NASA Makes History. This mosaic image of asteroid Bennu, composed of 12 PolyCam images collected on December 2, 2018 by the OSIRIS-REx spacecraft from a range of 15 miles (24 km). NASA/Goddard/University of Arizona/Handout via REUTERS
Spacecraft grabs sample of rocks from an asteroid
A NASA spacecraft touched down on the rugged surface of the Bennu asteroid on Tuesday, grabbing a sample of rocks dating back to the birth of our solar system to bring home.
The minivan-sized OSIRIS-REx spacecraft, built by Lockheed Martin, extended its 11-foot (3.35 m) robotic arm toward a flat patch of gravel near Bennu’s north pole and plucked the sample of rocks, the space agency’s first handful of pristine asteroid rocks.
“Sample collection is complete, and the back-away burn has executed,” Lockheed mission operator Estelle Church added seconds later, confirming the spacecraft eased away from the space rock after making contact.
The probe will send back images of the sample collection on Wednesday and throughout the week so scientists can examine how much material was retrieved and determine whether the probe will need to make another collection attempt.
If a successful collection is confirmed, the spacecraft will journey back toward Earth, arriving in 2023. Japan is the only other country to have already accomplished this.
Bennu, located over 100 million miles from Earth and whose acorn-shaped body formed in the early days of our solar system, could hold clues to the origins of life on Earth, scientists say.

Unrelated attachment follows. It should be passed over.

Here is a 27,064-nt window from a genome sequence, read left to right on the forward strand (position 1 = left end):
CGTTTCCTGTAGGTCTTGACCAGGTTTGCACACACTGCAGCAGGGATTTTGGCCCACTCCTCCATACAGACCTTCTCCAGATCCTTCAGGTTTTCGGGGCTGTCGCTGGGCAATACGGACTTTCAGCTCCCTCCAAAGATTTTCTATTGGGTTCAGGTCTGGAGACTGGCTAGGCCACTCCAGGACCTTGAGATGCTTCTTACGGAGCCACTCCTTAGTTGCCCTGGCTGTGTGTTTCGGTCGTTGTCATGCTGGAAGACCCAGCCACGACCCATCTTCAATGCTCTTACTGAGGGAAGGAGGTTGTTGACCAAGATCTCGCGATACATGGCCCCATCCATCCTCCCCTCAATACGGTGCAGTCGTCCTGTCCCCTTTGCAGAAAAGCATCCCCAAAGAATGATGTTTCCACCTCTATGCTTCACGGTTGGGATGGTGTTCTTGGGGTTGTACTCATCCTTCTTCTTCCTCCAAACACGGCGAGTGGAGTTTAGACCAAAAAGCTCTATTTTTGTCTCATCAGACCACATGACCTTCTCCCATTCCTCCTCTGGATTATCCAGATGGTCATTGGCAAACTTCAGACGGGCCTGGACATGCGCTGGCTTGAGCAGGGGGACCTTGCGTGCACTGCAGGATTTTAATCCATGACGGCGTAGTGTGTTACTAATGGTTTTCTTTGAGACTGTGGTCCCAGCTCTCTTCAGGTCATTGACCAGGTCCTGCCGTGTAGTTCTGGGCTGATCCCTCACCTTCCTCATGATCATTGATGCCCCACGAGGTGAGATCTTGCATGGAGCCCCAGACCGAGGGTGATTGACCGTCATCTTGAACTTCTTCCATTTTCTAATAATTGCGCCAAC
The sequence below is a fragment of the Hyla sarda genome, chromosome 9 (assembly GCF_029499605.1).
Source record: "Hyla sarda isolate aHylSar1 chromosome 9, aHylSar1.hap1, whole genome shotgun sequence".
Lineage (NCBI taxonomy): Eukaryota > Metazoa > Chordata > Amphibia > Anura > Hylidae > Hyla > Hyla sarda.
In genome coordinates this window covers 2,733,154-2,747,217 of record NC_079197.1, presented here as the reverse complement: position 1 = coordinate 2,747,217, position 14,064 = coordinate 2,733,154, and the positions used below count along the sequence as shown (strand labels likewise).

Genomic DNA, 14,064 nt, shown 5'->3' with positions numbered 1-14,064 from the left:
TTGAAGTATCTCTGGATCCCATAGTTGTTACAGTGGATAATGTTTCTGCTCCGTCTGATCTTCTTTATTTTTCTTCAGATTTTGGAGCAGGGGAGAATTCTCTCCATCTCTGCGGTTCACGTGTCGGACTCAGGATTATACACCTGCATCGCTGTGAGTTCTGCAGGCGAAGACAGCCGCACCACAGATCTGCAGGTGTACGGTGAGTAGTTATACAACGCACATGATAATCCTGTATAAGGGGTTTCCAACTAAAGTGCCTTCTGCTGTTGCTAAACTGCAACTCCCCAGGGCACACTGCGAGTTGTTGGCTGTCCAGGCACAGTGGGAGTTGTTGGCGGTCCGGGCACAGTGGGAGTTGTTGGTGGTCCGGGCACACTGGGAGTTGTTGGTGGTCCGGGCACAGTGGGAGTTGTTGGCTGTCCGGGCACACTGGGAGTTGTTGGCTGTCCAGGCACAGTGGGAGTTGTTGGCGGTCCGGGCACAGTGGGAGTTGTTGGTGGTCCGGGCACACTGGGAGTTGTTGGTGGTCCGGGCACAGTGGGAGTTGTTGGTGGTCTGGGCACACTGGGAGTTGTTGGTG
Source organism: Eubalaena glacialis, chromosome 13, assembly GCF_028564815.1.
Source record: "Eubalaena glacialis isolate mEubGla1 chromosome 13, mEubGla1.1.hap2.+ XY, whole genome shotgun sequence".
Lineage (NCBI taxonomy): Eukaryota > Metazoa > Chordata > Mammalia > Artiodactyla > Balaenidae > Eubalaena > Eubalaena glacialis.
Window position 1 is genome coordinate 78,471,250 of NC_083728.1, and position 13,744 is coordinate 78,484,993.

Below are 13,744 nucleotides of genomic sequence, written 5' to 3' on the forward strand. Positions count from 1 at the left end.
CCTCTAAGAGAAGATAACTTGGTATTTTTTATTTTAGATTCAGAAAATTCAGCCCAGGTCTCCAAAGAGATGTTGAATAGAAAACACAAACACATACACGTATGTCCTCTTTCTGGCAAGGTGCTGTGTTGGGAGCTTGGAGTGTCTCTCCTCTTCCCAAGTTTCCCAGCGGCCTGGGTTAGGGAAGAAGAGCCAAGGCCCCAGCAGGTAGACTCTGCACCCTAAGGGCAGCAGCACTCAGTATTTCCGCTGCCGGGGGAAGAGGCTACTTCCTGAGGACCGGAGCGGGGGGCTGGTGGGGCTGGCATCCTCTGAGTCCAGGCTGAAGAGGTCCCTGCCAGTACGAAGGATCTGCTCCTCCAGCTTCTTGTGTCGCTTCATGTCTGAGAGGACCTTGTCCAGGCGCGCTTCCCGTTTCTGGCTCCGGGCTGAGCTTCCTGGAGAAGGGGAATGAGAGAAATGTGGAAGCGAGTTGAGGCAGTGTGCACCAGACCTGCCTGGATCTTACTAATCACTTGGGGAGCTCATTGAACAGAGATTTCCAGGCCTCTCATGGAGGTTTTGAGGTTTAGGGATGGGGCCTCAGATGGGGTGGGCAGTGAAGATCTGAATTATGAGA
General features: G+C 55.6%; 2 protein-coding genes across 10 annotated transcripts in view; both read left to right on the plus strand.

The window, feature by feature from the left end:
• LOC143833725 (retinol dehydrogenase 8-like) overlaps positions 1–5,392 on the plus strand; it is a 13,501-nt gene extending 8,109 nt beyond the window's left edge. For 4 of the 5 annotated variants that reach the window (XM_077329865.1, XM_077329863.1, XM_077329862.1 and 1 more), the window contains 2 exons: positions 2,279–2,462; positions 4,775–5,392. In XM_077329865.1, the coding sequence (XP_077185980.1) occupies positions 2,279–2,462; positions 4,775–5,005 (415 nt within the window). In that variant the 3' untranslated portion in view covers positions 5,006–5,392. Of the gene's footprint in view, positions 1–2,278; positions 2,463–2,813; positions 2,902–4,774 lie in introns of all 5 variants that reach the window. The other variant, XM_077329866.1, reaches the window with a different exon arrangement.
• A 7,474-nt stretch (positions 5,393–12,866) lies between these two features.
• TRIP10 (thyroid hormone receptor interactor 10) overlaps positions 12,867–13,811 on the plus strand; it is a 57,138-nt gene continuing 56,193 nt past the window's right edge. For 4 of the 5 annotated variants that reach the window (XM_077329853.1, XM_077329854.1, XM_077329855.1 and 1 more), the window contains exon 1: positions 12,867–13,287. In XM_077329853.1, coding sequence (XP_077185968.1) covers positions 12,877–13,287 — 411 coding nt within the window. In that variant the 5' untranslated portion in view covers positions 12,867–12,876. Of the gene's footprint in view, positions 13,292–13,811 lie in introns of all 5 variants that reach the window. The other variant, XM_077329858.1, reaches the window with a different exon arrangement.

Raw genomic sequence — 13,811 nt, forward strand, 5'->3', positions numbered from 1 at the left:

“Everything went just exactly perfect,” Dante Lauretta, OSIRIS-REx principal investigator from the University of Arizona, Tucson, said on a NASA live feed from Lockheed’s mission support building. “We have overcome the amazing challenges that this asteroid has thrown at us, and the spacecraft appears to have operated flawlessly.”
The robotic arm’s collection device, shaped like an oversized shower head, is designed to release a pressurized gas to kick up debris.
The spacecraft launched in 2016 from Kennedy Space Center for the journey to Bennu. It has been in orbit around the asteroid for nearly two years preparing for the “touch and go” maneuver.
“A lot of things could go wrong because the spacecraft’s about the size of a van, and the asteroid has a lot of boulders in it,” Lucy Lim, a planetary scientist at NASA, said in an earlier interview. “So we have to go between the boulders to get our sample, and a lot of planning went into that.”
Asteroids are among the leftover debris from the solar system’s formation some 4.5 billion years ago.
Scientists believe asteroids and comets crashing into early Earth may have delivered organic compounds and water that seeded the planet for life. Atomic-level analysis of samples from Bennu could provide key evidence to support that hypothesis.
By Joey Roulette